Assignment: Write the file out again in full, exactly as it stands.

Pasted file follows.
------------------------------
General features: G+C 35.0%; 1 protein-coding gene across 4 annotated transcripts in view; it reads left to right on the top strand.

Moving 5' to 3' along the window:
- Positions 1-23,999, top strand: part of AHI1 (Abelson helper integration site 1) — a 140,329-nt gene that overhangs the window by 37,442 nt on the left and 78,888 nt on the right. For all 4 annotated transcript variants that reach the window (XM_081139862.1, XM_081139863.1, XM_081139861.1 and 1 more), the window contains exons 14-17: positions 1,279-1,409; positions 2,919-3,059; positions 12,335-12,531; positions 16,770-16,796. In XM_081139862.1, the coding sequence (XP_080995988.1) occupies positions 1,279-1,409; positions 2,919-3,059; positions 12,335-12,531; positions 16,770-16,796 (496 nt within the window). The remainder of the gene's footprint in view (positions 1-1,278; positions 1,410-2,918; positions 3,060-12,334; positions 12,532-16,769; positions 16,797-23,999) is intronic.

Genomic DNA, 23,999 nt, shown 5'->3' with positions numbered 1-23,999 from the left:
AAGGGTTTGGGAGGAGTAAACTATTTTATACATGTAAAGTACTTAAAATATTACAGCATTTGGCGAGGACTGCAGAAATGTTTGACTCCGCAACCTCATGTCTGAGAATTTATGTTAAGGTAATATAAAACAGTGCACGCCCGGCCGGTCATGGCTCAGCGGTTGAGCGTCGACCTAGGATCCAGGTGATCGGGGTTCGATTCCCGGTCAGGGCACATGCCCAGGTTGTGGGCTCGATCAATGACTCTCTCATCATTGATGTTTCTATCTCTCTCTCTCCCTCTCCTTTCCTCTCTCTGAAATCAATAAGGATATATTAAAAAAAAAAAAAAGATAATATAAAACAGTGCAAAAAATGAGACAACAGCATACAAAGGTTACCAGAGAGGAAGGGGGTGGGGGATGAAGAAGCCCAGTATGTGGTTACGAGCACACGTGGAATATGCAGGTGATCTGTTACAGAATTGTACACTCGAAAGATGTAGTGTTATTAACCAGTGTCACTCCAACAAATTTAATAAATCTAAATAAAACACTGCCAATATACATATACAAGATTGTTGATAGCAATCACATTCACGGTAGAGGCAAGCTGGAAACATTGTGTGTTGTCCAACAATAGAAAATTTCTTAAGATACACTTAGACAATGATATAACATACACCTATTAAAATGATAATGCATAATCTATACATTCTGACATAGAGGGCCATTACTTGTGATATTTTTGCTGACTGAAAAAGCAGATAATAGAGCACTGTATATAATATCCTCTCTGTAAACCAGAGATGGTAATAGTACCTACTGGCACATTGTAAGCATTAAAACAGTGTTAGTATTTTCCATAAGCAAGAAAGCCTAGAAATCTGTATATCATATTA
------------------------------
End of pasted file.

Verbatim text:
General features: G+C 35.0%; 1 protein-coding gene across 4 annotated transcripts in view; it reads left to right on the top strand.

Moving 5' to 3' along the window:
- Positions 1-23,999, top strand: part of AHI1 (Abelson helper integration site 1) — a 140,329-nt gene that overhangs the window by 37,442 nt on the left and 78,888 nt on the right. For all 4 annotated transcript variants that reach the window (XM_081139862.1, XM_081139863.1, XM_081139861.1 and 1 more), the window contains exons 14-17: positions 1,279-1,409; positions 2,919-3,059; positions 12,335-12,531; positions 16,770-16,796. In XM_081139862.1, the coding sequence (XP_080995988.1) occupies positions 1,279-1,409; positions 2,919-3,059; positions 12,335-12,531; positions 16,770-16,796 (496 nt within the window). The remainder of the gene's footprint in view (positions 1-1,278; positions 1,410-2,918; positions 3,060-12,334; positions 12,532-16,769; positions 16,797-23,999) is intronic.

Genomic DNA, 23,999 nt, shown 5'->3' with positions numbered 1-23,999 from the left:
AAGGGTTTGGGAGGAGTAAACTATTTTATACATGTAAAGTACTTAAAATATTACAGCATTTGGCGAGGACTGCAGAAATGTTTGACTCCGCAACCTCATGTCTGAGAATTTATGTTAAGGTAATATAAAACAGTGCACGCCCGGCCGGTCATGGCTCAGCGGTTGAGCGTCGACCTAGGATCCAGGTGATCGGGGTTCGATTCCCGGTCAGGGCACATGCCCAGGTTGTGGGCTCGATCAATGACTCTCTCATCATTGATGTTTCTATCTCTCTCTCTCCCTCTCCTTTCCTCTCTCTGAAATCAATAAGGATATATTAAAAAAAAAAAAAAGATAATATAAAACAGTGCAAAAAATGAGACAACAGCATACAAAGGTTACCAGAGAGGAAGGGGGTGGGGGATGAAGAAGCCCAGTATGTGGTTACGAGCACACGTGGAATATGCAGGTGATCTGTTACAGAATTGTACACTCGAAAGATGTAGTGTTATTAACCAGTGTCACTCCAACAAATTTAATAAATCTAAATAAAACACTGCCAATATACATATACAAGATTGTTGATAGCAATCACATTCACGGTAGAGGCAAGCTGGAAACATTGTGTGTTGTCCAACAATAGAAAATTTCTTAAGATACACTTAGACAATGATATAACATACACCTATTAAAATGATAATGCATAATCTATACATTCTGACATAGAGGGCCATTACTTGTGATATTTTTGCTGACTGAAAAAGCAGATAATAGAGCACTGTATATAATATCCTCTCTGTAAACCAGAGATGGTAATAGTACCTACTGGCACATTGTAAGCATTAAAACAGTGTTAGTATTTTCCATAAGCAAGAAAGCCTAGAAATCTGTATATCATATTA